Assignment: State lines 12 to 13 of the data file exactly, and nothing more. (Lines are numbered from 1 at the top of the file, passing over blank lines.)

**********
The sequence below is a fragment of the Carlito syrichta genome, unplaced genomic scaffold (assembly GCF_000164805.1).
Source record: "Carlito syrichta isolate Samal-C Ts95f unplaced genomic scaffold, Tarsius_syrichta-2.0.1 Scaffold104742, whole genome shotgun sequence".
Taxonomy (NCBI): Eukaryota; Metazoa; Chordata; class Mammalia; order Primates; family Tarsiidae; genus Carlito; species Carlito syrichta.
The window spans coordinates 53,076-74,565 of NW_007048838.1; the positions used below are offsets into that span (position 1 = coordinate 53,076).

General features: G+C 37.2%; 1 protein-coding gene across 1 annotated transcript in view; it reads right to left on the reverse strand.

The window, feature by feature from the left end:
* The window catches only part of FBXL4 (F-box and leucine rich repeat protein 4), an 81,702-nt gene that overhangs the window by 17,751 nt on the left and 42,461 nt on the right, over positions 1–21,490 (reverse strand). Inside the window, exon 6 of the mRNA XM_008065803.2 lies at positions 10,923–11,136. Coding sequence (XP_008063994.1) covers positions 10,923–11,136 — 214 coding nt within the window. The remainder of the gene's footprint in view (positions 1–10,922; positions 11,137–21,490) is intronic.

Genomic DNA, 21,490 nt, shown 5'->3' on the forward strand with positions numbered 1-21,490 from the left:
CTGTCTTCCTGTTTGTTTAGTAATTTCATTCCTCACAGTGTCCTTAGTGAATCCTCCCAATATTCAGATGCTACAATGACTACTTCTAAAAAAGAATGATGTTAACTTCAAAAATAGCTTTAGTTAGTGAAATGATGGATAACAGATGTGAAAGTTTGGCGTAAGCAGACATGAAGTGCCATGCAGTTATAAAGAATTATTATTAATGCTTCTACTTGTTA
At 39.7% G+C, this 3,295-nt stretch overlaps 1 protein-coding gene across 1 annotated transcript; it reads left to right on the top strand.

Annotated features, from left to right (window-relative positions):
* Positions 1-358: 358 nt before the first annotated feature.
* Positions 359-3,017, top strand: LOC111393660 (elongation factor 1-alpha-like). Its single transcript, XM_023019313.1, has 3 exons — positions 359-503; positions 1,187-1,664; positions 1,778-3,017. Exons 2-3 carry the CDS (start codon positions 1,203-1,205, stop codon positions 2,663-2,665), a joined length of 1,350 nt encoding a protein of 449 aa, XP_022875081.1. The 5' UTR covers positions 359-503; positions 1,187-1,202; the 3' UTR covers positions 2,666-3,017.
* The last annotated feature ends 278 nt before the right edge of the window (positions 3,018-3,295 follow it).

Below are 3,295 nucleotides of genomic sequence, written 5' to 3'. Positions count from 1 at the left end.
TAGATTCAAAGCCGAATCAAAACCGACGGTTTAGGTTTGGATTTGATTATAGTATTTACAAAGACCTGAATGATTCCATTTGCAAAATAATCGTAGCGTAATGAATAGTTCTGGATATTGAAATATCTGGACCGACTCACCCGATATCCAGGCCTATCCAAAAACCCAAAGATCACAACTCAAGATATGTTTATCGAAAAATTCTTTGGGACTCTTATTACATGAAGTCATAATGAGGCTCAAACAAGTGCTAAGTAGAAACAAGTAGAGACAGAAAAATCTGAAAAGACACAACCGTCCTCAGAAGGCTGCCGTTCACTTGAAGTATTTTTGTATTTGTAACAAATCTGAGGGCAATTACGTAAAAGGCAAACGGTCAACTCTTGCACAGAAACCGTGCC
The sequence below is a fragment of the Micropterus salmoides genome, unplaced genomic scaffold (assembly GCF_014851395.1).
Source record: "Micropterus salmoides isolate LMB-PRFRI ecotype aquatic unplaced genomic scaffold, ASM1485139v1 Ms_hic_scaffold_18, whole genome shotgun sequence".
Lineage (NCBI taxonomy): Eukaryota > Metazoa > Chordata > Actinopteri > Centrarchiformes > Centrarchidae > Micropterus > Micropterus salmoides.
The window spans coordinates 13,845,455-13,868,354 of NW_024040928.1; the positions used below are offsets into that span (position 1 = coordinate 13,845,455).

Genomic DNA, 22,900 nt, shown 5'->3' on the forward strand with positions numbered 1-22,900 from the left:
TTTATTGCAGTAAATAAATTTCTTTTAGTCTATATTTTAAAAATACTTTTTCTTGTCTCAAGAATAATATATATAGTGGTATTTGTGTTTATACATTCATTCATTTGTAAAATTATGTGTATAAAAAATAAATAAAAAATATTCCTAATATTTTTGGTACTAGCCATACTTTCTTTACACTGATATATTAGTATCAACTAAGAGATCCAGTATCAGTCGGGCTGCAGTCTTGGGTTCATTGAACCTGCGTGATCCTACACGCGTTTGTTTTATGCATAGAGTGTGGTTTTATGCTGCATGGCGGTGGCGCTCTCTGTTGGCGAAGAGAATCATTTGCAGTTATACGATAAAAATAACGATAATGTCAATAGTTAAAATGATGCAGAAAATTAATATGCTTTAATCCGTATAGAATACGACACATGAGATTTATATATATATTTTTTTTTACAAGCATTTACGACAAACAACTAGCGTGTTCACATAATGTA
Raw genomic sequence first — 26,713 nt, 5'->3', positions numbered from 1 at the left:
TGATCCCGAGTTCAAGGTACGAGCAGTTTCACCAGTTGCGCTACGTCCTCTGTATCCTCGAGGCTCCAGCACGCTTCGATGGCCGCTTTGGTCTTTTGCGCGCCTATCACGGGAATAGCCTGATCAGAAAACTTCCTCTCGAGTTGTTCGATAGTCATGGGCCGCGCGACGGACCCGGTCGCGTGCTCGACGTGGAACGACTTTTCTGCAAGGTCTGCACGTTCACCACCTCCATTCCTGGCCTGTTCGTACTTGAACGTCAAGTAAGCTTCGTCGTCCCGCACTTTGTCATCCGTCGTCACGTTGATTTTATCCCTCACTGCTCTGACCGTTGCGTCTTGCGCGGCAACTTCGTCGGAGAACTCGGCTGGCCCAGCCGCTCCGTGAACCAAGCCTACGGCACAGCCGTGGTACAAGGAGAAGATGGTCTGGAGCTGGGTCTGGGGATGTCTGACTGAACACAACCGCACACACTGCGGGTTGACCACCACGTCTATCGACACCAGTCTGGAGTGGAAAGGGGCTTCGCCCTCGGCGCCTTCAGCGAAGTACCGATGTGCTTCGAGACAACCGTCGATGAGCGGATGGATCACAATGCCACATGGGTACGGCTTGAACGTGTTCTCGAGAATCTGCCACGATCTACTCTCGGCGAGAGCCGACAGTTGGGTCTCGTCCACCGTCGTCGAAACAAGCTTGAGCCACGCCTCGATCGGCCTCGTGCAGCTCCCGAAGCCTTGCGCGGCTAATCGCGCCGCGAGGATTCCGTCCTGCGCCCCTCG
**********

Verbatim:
* Positions 1-358: 358 nt before the first annotated feature.
* Positions 359-3,017, top strand: LOC111393660 (elongation factor 1-alpha-like). Its single transcript, XM_023019313.1, has 3 exons — positions 359-503; positions 1,187-1,664; positions 1,778-3,017. Exons 2-3 carry the CDS (start codon positions 1,203-1,205, stop codon positions 2,663-2,665), a joined length of 1,350 nt encoding a protein of 449 aa, XP_022875081.1. The 5' UTR covers positions 359-503; positions 1,187-1,202; the 3' UTR covers positions 2,666-3,017.